TIME isis

Eric Holder: We Will Hold ‘Jihadi John’ Accountable

The attorney general says officials are considering their options

Attorney General Eric Holder says U.S. officials are actively working to bring the ISIS fighter known as ‘Jihadi John’ to justice.

The man seen in ISIS’s brutal hostage videos, sometimes decapitating people himself, was identified by news outlets like the BBC and the Washington Post on Thursday as Mohammed Emwazi, a Londoner who is thought to have joined ISIS after traveling to Syria in 2012.

In an interview with ABC News, Holder declined to confirm this identity, saying it would “cut back the operational possibilities that we have been considering.”

Nevertheless, he says those possibilities of killing or capturing Jihadi John are indeed real. “I think there’s something to be said for holding [him] accountable, for getting at the people who are responsible for these barbaric acts, for using our military power to kill substantial numbers of them, and then also finding ways in which we can stop the flow of people to the fight.”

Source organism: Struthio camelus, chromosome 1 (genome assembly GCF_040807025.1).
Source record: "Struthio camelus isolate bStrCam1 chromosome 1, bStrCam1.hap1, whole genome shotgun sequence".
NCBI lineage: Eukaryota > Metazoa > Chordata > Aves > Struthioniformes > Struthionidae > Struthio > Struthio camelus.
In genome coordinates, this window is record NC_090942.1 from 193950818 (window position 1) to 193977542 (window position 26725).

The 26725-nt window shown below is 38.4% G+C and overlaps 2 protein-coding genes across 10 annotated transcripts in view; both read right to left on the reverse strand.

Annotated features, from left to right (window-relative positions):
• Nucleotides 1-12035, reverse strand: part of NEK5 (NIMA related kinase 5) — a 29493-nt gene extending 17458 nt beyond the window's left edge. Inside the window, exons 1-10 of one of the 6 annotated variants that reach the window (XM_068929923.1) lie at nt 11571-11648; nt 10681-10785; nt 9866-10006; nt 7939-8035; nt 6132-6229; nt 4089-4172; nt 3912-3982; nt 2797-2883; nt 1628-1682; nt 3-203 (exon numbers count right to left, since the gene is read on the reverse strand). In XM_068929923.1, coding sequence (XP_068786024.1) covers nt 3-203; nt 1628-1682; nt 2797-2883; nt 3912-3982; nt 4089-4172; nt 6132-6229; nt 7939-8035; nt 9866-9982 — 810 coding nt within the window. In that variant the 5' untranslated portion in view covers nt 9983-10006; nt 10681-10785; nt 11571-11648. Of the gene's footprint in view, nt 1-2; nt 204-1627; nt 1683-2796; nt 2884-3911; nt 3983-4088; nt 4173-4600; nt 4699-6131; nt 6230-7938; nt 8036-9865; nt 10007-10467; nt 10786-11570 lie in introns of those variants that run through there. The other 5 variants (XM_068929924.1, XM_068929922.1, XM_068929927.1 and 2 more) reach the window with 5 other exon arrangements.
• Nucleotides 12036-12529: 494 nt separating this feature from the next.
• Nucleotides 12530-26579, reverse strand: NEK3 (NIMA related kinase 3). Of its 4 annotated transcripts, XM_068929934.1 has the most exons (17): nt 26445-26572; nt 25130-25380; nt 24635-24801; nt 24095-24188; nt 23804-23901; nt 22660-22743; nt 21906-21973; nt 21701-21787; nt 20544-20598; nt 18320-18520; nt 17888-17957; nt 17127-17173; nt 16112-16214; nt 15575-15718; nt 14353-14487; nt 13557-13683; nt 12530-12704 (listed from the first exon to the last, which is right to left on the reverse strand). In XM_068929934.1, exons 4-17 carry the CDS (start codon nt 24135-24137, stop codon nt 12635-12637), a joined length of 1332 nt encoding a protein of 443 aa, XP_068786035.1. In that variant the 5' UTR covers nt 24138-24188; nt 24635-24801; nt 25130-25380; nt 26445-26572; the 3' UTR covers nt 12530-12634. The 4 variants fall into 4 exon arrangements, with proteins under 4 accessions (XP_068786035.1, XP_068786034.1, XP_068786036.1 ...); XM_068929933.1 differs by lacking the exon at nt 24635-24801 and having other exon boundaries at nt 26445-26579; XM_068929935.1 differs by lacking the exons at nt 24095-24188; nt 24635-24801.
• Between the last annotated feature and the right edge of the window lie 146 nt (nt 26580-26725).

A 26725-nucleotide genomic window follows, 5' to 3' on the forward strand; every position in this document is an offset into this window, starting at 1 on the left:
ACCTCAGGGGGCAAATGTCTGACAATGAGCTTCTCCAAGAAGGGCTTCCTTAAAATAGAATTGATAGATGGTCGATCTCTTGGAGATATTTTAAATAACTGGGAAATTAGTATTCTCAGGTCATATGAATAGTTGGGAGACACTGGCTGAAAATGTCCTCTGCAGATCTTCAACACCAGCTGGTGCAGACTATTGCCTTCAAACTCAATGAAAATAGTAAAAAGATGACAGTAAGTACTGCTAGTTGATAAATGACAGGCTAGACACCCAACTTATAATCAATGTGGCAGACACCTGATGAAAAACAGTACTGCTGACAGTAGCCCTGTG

Read more: Inside ISIS, A TIME Special Report

“The vow that I can make to the American people,” he said, “along with our allies, is that we will hold accountable all the people who have been responsible for these heinous, barbaric acts.”

[ABC News]

TIME Rememberance

Former Notre Dame President Theodore Hesburgh Dies at 97

FILE - The Rev. Theodore Hesburgh, C.S.C, president emeritus of the University of Notre Dame, talks about his experiences over 90 years of life at his desk in the Hesburgh Library on the campus of the University of Notre Dame in South Bend, Ind., in this Sept. 24, 2007 file photo